So I love that you share that.
You said that you don't look like everyone else and it's true. You were one of tech's first black women CEO.
What was that like? Oh gosh. I'll be candid. When I first came to Silicon Valley, I was shocked.
I was shocked because I'm thinking, okay, I'm going to Silicon Valley.
I mean, Silicon Valley is the place with innovation, right?
New ideas, creativity, et cetera. I just knew it had to be diverse.
And not, not, right? And so that part was really a shock. With regards to what was that like?
I'm sure some things were more challenging for me. I wasn't anybody else's shoe.
So I don't know if it was easier, right? In terms of for them.
But I also knew because I've, I've always been, frankly, one of the few and things that I've done because I've been in tech my entire career.
So I always approach things the same way.
I assume that people are going to think that I'm not quite capable, right?
Not quite competent. You know, not quite just that little, I know people are going to think that.
So I try to go in with the same ways.
Like I have to prove myself. I know I have to create both to the people who I'm working for and to the people who are working for me.
And I've always found that using a servant leader approach is the most effective way to really go in and focus on the team.
If I can help the team be successful, then I will be successful. So that has worked for me over and over again.
It's amazing. And I know in the opening, you mentioned about, you know, when you go through battle, like at MetricStream, where you're turning it around and competing in a competitive market and finding product market fit and getting the business back on ways, like you really do learn a lot about people, the good and the bad, and some really strong bonds get formed.
And this is a theme that I've heard over and over and over this week.
Have you kept in touch with those people, like your team? Oh, absolutely.
Yeah. Yeah, absolutely have. Good for you. Yeah. That's another thing that I've heard of just this, these long relationships, how they kind of keep paying it forward.
And it's one of those kind of things that I don't think we talk enough about in tech.
So I just wanted to highlight that, which is great. Okay. So you've had this amazing operating career.
You're one of the first female black tech CEOs and did an amazing job.
And now you're sitting on all these different boards again.
And I mean, these are amazing companies, Okta, beloved tech technology company.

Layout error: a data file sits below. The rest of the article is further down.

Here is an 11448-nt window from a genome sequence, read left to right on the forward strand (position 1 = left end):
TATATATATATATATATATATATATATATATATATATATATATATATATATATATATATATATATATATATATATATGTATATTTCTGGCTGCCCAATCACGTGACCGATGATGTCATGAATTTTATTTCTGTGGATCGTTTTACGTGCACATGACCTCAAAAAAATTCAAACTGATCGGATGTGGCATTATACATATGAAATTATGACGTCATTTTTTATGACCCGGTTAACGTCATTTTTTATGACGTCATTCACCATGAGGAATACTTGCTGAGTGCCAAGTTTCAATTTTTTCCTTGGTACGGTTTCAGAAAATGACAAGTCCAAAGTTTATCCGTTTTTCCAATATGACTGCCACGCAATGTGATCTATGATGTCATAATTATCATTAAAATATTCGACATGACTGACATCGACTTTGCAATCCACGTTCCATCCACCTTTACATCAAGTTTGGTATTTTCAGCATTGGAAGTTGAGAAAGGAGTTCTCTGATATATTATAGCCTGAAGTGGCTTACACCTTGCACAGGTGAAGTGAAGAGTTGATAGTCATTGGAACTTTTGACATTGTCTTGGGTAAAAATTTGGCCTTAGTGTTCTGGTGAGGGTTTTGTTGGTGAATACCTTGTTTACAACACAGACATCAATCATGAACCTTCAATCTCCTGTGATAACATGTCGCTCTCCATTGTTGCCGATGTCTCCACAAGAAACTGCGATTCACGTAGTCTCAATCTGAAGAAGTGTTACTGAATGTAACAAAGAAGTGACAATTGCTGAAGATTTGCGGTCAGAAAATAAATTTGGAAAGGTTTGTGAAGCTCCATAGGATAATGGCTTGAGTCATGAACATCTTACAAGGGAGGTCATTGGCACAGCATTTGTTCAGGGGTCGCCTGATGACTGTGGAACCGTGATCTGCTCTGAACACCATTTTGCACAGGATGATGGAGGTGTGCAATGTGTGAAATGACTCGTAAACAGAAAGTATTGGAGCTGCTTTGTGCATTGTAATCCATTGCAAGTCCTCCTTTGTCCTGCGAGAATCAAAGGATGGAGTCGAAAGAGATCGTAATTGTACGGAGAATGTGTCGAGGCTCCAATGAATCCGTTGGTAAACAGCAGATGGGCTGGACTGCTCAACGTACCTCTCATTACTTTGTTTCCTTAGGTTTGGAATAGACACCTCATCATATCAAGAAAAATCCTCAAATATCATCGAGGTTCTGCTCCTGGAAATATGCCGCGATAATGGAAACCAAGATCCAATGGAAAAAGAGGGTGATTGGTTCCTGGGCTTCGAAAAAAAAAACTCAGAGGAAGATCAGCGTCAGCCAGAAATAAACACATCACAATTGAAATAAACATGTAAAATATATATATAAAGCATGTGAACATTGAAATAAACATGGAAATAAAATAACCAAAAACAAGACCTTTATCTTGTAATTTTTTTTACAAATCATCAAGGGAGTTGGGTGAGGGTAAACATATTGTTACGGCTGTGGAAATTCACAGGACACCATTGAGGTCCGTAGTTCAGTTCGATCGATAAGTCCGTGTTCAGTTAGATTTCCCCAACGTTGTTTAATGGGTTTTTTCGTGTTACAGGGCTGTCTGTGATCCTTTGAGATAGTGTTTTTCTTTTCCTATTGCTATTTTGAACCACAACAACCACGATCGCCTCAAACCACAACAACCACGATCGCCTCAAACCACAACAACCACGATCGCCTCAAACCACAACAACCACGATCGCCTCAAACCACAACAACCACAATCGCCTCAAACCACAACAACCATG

We are a happy customer here at Cloudflare. Glad to hear it.
Yes. Yeah. Nordstrom's. I personally like to shop at Nordstrom. So thank you. Very good customer service.
Love that. Verizon, Roper Technologies. How did you decide you wanted to join boards?
You know, it's interesting. I didn't even realize what a board and a board director really did until I was probably in my thirties, early thirties.
And I'm like, oh wait, I mean, a board director is actually a real job and they can hire and fire the CEO.
I'm like, huh. Well, being a CEO was always my goal.
And I said, well, if that's the case, then I want to aspire to actually be at one point, be a board director.
So I just added that to my goal list.
And you know, it's interesting because I put it in the plan and I'm putting in the plan.
I do what I always do. It's like, okay, that's the goal. Then what has to be true for me to achieve it?
And how do I make it true? That's literally how I approach everything, whether it's a company, you know, in order for us to win in the marketplace, what has to be true?
And then how do I make it true?
And that's what helps create kind of the overall plan. And then you go execute the plan.
So I do that in how I handle companies, my career, right? All of it. But I've always been just very intentional.
Oh, that's great. I love that.
I'd love to see your plan, your book of plans, because it would probably inspire all of us.
Actually, you could probably write a second book. We're trying to get to your first book.
Publishing your book of plans would be actually very helpful.
And so, okay, so now you're sitting on four boards. And one of the things I find really interesting is you kind of now have a portfolio.
You see a breadth.
And these are different industries, different sizes. I mean, some companies are, Nordstrom's been around for a long time.
Octo's a newer company, kind of formed the last 10 years like Cloudflare.
What are some similarities between those four boards that you work on, that you serve on, and maybe some differences?
Absolutely. So one of the things that I really enjoy is transformation.
And if you think about it, two things drive transformation. One is disruption.
And if you think about it, Nordstrom, absolutely disrupted. Verizon, transformation is coming because they have basically the market for cell phones.
I was trying to see if mine was here.
Here we go. The market for cell phones, right? Everybody's got one.
It's not like there's huge growth to go sell some more. So you've got to figure out how you transform yourself to actually grow in a different way, right?
Companies that are growing like in Octa, well, they're doubling, right?
Cloudflare, you are growing. So what worked when you were size A does not work at 2A.
So you have to constantly transform yourself. And Roper is actually a growth company as well.